Titanfall 2 is everything that the original Titanfall was not. While the latter made its 2013 debut to much fanfare and genuinely thrilling multiplayer, a lack of substantial offline play and no meaningful progression soon had players looking elsewhere for their FPS fix. Gratifyingly, developer Respawn Entertainment has paid close attention to the criticism levelled at the first game and taken steps to address it. The result is a follow-up that easily measures up to Call of Duty and Battlefield‘s recent instalments and, in some aspects, surpasses them.
The largest addition to Titanfall 2 is a single-player campaign, giving some welcome context and texture to the battle between the Frontier Militia and the Interstellar Manufacturing Corporation (IMC). You play as Frontier Militia Rifleman 3rd Class Jack Cooper, who takes part in an attack on the IMC world of Typhon. Your fleet is quickly overwhelmed and after an intense firefight, you’re rescued by a Titan pilot who promptly dies but not before transferring command of his Vanguard-class Titan, BT-7274 — or BT for short. His mission, to regroup with a Militia Special Operations force, swiftly becomes your mission.
The relationship between Jack and BT is a major theme of the campaign, with different segments finding you inside and outside the cockpit, stomping enemies into the ground as a metal killing machine or leaping from wall-to-wall like a (well-armed) human flea. The wrenching feeling of having to leave the safety of your Titan adds to the nervous pace of the campaign, lending the urge to accomplish pilot tasks with speed, so you can return to the relative safety of BT’s armoured shell. To do so would miss some of the campaign’s best moments, though, as the inspired map design is based largely around the extreme manoeuvrability of the pilot suit, which can combine double-jumps and wall-runs to magnificent effect. As the story progresses, you’ll find yourself having to traverse more and more complex environments, not only breaking up the firefights but preparing you for the kind of speed and precision you’ll need to be competitive in the game’s multiplayer.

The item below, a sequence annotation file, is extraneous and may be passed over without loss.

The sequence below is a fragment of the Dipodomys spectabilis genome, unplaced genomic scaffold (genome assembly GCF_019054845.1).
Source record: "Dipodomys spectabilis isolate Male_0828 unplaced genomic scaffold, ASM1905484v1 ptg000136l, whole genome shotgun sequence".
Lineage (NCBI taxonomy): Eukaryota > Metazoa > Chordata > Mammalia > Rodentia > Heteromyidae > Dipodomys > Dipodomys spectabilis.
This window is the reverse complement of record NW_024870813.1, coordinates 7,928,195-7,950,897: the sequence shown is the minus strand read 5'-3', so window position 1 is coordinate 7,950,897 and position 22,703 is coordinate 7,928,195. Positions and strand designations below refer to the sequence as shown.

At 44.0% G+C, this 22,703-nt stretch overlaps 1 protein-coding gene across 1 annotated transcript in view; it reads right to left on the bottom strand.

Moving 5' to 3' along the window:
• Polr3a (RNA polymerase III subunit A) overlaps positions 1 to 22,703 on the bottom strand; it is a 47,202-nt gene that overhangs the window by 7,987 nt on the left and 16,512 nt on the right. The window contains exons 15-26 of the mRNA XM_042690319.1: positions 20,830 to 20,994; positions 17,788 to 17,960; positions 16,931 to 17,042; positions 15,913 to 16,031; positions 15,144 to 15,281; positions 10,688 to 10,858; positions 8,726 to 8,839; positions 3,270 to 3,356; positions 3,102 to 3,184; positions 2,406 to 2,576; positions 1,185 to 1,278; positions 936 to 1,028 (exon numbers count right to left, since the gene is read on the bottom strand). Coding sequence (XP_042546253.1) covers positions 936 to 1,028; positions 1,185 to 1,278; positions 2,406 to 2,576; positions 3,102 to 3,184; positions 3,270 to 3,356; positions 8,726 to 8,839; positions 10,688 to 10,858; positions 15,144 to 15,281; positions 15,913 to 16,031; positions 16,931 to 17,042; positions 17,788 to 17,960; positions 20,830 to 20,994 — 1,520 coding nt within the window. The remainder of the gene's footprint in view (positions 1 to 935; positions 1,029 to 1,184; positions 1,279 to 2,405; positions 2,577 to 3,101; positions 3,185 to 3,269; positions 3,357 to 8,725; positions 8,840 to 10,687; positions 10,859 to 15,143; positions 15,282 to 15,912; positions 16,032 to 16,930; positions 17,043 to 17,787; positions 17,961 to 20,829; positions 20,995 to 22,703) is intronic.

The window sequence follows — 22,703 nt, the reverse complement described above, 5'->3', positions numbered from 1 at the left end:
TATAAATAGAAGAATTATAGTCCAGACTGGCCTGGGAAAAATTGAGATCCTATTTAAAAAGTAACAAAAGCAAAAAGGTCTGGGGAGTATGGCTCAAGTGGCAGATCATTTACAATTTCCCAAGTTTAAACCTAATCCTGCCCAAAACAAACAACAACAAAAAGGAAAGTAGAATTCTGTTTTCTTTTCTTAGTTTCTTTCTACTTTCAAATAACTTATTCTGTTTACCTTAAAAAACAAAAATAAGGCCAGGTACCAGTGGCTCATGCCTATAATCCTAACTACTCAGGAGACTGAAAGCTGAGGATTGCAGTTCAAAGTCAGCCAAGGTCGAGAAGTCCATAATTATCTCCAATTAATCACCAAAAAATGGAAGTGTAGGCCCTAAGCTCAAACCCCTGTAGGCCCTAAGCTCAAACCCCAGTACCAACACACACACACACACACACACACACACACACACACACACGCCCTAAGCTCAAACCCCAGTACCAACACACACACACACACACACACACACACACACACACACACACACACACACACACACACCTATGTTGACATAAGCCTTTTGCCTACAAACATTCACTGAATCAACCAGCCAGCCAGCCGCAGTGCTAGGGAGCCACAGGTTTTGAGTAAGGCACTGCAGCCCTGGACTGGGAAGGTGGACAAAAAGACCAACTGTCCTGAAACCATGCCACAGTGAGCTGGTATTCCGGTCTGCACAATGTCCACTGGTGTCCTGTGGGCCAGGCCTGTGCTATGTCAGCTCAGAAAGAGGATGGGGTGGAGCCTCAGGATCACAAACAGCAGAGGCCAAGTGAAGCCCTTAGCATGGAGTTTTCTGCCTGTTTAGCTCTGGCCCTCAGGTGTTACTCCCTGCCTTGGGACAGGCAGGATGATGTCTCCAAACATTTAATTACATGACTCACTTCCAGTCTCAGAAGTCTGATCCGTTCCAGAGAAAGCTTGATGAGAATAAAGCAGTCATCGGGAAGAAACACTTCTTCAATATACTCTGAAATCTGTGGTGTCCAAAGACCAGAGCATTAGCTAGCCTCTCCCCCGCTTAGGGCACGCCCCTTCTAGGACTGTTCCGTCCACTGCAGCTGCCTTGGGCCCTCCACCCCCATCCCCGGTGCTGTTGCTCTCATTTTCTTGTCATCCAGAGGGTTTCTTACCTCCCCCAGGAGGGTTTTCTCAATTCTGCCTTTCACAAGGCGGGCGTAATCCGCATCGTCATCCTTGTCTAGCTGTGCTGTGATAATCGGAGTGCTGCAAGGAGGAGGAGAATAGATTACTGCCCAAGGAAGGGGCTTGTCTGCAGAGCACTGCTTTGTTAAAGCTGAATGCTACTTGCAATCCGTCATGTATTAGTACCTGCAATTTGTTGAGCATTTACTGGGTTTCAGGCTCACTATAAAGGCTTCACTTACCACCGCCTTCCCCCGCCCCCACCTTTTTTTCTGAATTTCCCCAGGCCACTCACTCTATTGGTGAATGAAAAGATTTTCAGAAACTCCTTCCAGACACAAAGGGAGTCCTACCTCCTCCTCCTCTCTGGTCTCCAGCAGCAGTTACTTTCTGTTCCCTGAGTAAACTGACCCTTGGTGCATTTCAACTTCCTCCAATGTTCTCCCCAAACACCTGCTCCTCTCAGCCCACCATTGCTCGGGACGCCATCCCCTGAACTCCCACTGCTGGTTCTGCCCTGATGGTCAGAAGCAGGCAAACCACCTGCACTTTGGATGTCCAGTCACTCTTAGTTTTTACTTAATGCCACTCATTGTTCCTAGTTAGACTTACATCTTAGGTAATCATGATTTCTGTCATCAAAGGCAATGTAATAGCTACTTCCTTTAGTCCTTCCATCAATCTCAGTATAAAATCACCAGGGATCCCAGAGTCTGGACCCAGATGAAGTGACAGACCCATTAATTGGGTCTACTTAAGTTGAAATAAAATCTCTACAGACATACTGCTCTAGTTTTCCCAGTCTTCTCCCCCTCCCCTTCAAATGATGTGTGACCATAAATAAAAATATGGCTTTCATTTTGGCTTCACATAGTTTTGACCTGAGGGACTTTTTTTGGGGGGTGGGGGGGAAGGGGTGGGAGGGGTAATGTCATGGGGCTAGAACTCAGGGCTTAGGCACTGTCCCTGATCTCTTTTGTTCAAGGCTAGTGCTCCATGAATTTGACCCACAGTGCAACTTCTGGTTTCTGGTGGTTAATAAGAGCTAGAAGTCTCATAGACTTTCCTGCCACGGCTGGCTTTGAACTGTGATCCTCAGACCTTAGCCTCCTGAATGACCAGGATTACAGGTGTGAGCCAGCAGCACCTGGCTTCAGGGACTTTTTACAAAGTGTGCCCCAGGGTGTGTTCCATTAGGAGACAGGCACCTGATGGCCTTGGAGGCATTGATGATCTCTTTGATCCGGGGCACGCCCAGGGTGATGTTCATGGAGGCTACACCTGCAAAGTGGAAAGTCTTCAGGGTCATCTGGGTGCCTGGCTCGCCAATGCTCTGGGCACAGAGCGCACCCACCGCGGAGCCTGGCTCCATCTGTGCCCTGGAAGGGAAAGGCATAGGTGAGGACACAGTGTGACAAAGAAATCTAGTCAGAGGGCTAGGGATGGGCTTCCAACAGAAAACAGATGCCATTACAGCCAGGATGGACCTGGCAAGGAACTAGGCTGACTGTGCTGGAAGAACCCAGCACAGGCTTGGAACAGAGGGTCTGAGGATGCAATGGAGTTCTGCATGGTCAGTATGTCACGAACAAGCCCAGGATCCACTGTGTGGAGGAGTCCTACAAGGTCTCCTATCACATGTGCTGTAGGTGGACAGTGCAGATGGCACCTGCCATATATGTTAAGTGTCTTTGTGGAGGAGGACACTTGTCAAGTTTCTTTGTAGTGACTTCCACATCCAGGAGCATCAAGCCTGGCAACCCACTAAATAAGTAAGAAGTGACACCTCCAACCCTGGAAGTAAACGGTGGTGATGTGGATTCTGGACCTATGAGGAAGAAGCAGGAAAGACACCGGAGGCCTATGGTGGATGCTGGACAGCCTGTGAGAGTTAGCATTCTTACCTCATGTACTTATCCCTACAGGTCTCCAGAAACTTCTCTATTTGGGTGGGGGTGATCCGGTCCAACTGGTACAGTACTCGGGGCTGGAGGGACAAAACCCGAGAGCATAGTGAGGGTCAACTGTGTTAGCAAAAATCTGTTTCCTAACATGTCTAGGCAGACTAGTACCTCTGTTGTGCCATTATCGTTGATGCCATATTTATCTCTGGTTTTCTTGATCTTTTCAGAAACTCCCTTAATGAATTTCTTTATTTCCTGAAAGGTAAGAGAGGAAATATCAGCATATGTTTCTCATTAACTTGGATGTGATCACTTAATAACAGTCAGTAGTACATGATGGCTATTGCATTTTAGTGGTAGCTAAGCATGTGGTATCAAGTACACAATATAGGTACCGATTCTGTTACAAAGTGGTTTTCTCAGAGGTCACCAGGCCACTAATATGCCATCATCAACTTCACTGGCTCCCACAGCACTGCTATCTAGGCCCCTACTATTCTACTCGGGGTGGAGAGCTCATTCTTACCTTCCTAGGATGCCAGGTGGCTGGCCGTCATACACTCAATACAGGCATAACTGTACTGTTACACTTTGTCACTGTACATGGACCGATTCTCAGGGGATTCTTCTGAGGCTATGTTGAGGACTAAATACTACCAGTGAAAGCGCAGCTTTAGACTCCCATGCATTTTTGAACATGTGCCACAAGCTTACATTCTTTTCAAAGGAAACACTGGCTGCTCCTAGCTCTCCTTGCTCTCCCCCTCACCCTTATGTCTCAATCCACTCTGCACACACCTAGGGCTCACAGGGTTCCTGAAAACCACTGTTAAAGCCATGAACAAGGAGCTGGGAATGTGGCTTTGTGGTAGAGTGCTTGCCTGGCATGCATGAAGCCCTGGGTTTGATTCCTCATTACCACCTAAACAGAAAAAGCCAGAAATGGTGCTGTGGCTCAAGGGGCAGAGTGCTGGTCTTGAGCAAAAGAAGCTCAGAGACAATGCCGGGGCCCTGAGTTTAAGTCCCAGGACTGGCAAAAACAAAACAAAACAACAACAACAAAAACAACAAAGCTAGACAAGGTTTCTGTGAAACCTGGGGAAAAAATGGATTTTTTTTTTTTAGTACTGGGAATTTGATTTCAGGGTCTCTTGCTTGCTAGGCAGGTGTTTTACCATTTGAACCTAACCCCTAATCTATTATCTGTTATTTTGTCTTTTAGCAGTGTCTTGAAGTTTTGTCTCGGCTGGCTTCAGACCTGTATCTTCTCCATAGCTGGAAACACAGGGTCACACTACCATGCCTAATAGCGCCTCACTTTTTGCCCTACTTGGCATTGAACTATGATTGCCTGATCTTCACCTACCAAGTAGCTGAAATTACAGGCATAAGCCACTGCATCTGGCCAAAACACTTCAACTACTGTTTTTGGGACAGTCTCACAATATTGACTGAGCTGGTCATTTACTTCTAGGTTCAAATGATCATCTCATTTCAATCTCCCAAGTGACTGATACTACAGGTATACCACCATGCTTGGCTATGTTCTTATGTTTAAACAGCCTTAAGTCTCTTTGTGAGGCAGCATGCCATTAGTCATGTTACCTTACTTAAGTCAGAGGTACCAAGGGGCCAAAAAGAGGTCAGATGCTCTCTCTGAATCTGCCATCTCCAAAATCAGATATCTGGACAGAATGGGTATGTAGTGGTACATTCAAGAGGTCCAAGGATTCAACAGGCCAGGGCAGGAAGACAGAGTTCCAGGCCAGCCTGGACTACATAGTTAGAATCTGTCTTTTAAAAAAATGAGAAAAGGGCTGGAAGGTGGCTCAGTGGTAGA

Multiplayer in Titanfall 2 has also been significantly revamped as well. Although the fundamental gameplay is similar to the original, the level progression is deeper and more rewarding with better pacing of the weapon and upgrade unlocks as well as dozens of decals, camos and colours with which to customise your avatar. The vast arsenal of weapons (a significant boost over the first game’s limited range) feels surprisingly well-balanced, too, with no obvious single loadout emerging to dominate match-ups. Titan versus Pilot combat is similarly well-tuned, and never feels one-sided: one Titan trumps a single pilot, but multiple Pilots working together with their superior manoeuvrability, can bring a Titan down with relative ease.
For anyone disappointed by the first Titanfall falling short of its potential — or PS4 owners who smarted at the original’s XBox exclusivity — Titanfall 2 makes up for its predecessor’s shortcomings in almost every way. The nuanced relationship between Pilot and Titan gives Titanfall 2 a feel all its own, and the rounded single player campaign makes the sequel feel complete in a way that its predecessor never did. With some of the most frantic, spatially varied multiplayer available and Respawn’s continued commitment to free DLC in lieu of the now standard season pass system, Titanfall 2 is not just the game we all pined for in 2013 but among the very best of 2016 as well.